Since they don't have Devpost as of the writing of this, here they are: Jack Chen, GuangZhi Xiao, Shruti Basil
Our goal for this project was to try and build a flight simulation game with used two Myo's (one for each arm) in order to fly around. We thought working with one Myo wouldn't suck enough, so we decided to add another one just to see how bad it could get.
What it does
Right now what it does, it wander around in a a very erratic fashion when we try and "fly". What it's supposed to do it allow the user to fly around a landscape, using each Myo to control an individual rocket on our flying object. A gesture activates the thrust, and the spacial data from the Myo is used in order to guide the rockets.
How I built it
Thalmic Labs included a Unity plugin, so the team has been using that in order to get the Myo to communicate with the in game objects. In game objects were built straight in Unity, which has been a total pain. Getting stable, but movable joints can be quite a challenge to Unity noobs like ourselves.
Challenges I ran into
Hmm, where to begin. For starters the spacial data given by the Myo is in the form of Quaternions (you can go Google them), which are a total pain to work with. The next biggest challenge I would say was trying to make the physics behind flying work in game. Sure, we could get stuff moving around and flying, but in order to fly in a direction of our choice was a challenge.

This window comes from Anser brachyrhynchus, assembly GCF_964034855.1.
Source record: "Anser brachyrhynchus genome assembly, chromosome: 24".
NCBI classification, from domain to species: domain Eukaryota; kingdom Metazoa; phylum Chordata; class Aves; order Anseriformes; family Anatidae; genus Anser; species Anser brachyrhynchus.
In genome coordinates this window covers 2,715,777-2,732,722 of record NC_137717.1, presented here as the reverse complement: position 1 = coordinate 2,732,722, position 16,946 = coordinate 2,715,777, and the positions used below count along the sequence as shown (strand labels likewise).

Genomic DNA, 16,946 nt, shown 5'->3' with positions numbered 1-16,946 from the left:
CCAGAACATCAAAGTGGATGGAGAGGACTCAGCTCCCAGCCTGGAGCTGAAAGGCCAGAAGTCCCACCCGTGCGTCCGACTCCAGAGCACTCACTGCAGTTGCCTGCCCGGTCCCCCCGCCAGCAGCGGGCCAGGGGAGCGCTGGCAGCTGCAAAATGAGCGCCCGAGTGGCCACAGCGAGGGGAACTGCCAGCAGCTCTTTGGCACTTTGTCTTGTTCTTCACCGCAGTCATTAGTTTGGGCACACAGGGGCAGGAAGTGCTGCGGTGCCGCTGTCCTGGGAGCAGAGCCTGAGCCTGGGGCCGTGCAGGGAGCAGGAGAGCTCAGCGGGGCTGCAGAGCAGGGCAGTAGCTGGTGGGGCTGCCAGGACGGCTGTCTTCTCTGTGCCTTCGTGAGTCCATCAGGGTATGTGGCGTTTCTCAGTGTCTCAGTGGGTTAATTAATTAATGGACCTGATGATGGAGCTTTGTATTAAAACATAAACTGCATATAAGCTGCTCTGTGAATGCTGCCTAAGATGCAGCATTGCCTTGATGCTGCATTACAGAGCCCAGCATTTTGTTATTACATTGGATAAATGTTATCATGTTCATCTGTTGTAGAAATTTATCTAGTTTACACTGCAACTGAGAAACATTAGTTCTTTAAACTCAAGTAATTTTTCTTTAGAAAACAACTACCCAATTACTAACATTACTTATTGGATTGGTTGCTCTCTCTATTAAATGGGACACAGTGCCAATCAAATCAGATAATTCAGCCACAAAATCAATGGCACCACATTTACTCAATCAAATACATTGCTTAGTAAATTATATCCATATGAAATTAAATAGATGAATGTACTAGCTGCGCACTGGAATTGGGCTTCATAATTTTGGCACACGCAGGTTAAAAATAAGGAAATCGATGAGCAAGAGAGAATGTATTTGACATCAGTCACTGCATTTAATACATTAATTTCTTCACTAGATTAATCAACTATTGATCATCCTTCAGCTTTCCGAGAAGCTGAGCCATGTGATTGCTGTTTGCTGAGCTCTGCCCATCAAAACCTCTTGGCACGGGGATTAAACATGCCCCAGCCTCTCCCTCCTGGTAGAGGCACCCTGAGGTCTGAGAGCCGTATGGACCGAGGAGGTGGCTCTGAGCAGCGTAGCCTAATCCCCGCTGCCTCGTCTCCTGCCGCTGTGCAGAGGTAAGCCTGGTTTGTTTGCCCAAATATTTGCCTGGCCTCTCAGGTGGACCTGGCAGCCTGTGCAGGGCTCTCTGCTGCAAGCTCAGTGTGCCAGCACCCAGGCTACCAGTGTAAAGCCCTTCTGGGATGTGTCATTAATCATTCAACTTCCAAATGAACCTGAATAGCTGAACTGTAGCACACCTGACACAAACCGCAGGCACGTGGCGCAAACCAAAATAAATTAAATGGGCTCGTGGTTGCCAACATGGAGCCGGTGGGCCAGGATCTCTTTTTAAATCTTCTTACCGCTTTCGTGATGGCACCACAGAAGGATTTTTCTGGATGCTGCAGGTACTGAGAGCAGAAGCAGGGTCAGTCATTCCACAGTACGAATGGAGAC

Accomplishments that I'm proud of
We managed to get in game objects to respond to input from both Myo's, which is pretty cool.
What I learned
Myo's give strange data to work with, Unity is unreliable, drinking 4 Redbull's in one go in a terrible idea.
What's next for Go, Go, Myo Rocket!
It will be laid to rest on GitHub where the code will never be touched again. RIP Go, Go, Myo Rocket (November 14th, 2015 - November 15th, 2015)
*Note, the GitHub link is slightly messed up since we created a Repo inside a Repo (Repo-ception!). I will try and get the updated scripts up at a later time.*